LAW OFFICE OF ANDREA GOLDMAN
EXPLORING ALTERNATIVES TO LEGAL PRACTICE
When asked to write on alternatives to the “classic” practice of law-such as serving as an adjunct professor, special master, mediator, or arbitrator-the first advice that jumped to mind was that, although these options are available, they will not really supplement income for most people. Only the most seasoned practitioners will be able to command more income by pursuing them. If your sole motivation in entering an offshoot of legal practice is to earn more money, your time would be better spent in putting more effort into marketing your practice and obtaining more clients. Learning something new requires time away from current work and frequently involves formal training, additional marketing efforts, and a long lead time before any work materializes. You will go from being someone who is established in a field to being a newcomer, with all of the frustration that the label implies.
Finding a Niche
If you do decide to pursue one of the areas described above, the most important first step is finding a niche. Being known as a “specialist” provides a huge advantage in these fields. The greater the reputation and experience in a given field, the shorter the path to becoming established. For example, an environmental litigator with a focus on Superfund issues is going to have an easier time establishing himself as an arbitrator in that field. Well-known divorce attorneys find it less difficult to attract divorce mediation clients. A non-profit lawyer may be able to find a part-time position teaching non-profit law. A patent attorney may serve as a special master in a technical case. You must differentiate yourself from the field and create a demand for your services.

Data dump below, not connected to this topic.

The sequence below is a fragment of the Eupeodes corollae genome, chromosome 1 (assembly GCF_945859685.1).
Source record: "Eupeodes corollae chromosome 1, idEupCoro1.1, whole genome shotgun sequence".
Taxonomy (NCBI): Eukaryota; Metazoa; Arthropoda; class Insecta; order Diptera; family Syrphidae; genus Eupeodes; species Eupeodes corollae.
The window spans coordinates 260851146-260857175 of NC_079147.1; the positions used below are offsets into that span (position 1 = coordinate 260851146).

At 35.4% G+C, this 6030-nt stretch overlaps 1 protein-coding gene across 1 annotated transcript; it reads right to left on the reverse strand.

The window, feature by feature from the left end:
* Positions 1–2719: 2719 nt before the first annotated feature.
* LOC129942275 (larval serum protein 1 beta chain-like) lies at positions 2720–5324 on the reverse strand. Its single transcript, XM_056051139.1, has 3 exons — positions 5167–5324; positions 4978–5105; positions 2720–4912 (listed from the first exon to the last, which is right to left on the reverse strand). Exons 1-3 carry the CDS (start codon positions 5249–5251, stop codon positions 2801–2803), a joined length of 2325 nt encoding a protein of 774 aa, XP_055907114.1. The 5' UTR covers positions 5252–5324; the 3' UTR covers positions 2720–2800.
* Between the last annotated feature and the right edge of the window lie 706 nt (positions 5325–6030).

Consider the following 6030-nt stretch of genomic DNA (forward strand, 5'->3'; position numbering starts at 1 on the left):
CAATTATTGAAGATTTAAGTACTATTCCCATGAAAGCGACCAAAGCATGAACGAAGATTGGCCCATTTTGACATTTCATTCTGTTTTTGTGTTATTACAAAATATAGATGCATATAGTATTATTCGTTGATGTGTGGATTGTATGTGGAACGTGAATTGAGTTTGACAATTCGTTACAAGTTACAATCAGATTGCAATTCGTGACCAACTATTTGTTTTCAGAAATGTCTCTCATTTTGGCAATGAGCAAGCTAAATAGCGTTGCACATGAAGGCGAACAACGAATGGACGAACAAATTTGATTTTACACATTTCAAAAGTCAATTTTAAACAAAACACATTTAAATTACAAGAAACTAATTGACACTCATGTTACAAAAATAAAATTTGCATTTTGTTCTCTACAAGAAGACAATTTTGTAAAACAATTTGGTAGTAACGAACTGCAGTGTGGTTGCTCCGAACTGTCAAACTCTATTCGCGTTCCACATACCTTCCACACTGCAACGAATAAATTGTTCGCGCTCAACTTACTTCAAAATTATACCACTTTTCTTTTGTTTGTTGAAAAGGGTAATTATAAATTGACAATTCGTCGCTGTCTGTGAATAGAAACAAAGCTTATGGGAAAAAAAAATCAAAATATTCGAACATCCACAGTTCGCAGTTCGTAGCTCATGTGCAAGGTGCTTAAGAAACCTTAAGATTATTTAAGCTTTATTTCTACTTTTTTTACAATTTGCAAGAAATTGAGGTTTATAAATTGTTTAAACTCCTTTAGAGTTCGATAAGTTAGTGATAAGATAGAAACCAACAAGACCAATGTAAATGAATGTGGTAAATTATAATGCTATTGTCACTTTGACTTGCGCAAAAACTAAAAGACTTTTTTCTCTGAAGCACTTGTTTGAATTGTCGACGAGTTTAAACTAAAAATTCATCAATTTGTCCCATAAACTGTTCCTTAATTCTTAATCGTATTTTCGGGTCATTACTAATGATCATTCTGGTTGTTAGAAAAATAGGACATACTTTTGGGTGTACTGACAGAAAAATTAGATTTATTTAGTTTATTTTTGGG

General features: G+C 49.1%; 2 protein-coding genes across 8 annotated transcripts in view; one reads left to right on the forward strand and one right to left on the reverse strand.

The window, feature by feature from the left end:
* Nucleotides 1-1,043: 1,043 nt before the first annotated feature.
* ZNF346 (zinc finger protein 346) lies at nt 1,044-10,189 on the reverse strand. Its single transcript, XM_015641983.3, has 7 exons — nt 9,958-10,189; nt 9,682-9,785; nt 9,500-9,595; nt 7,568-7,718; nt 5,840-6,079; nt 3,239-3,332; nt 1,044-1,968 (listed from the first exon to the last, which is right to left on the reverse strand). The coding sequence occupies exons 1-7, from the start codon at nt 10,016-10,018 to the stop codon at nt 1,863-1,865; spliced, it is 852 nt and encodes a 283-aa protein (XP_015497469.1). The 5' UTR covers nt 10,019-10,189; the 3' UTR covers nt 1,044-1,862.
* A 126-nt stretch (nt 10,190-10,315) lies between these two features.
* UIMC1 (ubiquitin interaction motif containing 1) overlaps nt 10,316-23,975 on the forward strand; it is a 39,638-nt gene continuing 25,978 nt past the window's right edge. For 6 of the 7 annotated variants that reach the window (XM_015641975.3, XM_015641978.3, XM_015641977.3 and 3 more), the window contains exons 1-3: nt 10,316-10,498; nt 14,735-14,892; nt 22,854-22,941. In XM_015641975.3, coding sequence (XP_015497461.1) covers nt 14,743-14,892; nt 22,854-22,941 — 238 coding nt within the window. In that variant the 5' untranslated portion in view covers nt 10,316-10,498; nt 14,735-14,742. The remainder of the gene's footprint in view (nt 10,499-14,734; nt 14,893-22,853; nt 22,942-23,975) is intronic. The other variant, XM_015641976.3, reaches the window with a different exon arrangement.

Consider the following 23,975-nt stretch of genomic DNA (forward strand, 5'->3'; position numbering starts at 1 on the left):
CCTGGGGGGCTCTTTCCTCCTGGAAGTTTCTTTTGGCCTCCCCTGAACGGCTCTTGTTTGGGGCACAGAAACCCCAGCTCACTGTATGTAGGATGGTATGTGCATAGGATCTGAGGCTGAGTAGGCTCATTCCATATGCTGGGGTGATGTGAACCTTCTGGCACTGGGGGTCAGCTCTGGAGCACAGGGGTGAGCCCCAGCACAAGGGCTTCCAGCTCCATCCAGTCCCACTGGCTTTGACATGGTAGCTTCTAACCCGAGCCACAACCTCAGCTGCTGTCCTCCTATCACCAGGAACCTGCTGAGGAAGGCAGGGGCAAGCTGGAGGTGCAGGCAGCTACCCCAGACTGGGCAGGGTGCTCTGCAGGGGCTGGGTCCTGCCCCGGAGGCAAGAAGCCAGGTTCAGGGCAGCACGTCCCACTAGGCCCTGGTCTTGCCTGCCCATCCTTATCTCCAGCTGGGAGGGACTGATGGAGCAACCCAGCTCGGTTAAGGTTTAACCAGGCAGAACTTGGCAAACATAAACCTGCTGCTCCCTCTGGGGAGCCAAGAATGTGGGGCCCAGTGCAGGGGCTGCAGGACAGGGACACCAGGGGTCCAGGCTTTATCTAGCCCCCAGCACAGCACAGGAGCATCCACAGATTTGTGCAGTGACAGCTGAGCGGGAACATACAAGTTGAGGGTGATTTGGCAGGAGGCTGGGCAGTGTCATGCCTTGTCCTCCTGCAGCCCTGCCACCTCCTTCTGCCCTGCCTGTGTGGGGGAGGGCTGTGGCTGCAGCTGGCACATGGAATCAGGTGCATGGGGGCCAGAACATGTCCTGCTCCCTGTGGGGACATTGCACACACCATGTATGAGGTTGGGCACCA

Start with what you know and draw upon all of your experience and contacts in the community. This may be the time to redefine your legal practice as well as make the foray into another domain. Be creative, and consider all of your interests in and outside of the law. One of the lawyers on the ABA's Solosez listserve concentrates on issues surrounding the teaching and practicing of karate. My partner worked for a firm that focused on construction law and had a nationwide reputation for its expertise in surety bond litigation. Another attorney turned her love of riding into a focus on equine law. You should be able to define what it is that makes you different from other attorneys and capitalize on that as you move into another realm.
Once you have found your niche, you need to decide which alternative to legal practice best suits this field, and whether training is required.
Teaching is a time-consuming, demanding job, and you really have to love it in order to pursue an adjunct position. Fortunately, you can test the waters by serving as a guest lecturer at a law school or offering to teach a course for a semester. In addition, teacher certification is not usually required for lawyers.
When solo business lawyer Lori Yarvis moved to Massachusetts from New York, she took an adjunct teaching position at a local law school. She says that teaching proved to be a great marketing tool and a way of establishing her practice in the Boston area. Yarvis believes that teaching a course “keeps you sharp” and current in your field of expertise. She also appreciated the flexible schedule it offers. However, Yarvis agrees that it is not a great way to supplement income. The preparation time for lectures is enormous, and the pay is low.
Maria DeLuzio, a litigator, began teaching in a paralegal program because she was planning on developing a training business and wanted to have teaching credentials. She quickly discovered that teaching was incredibly satisfying, but again, a huge amount of work. In fact, she has heard that one has to teach a course three times in order to have all the preparation time pay off. Still, her experience proved worthwhile in marketing her business of instructing new associates in how to deal with the realities of a litigation practice. (She now also provides sexual harassment training to businesses and municipalities.) “Teaching gives me an enormous sense of competence,” DeLuzio says. “It has also enabled me to redefine my law practice and develop my own business.”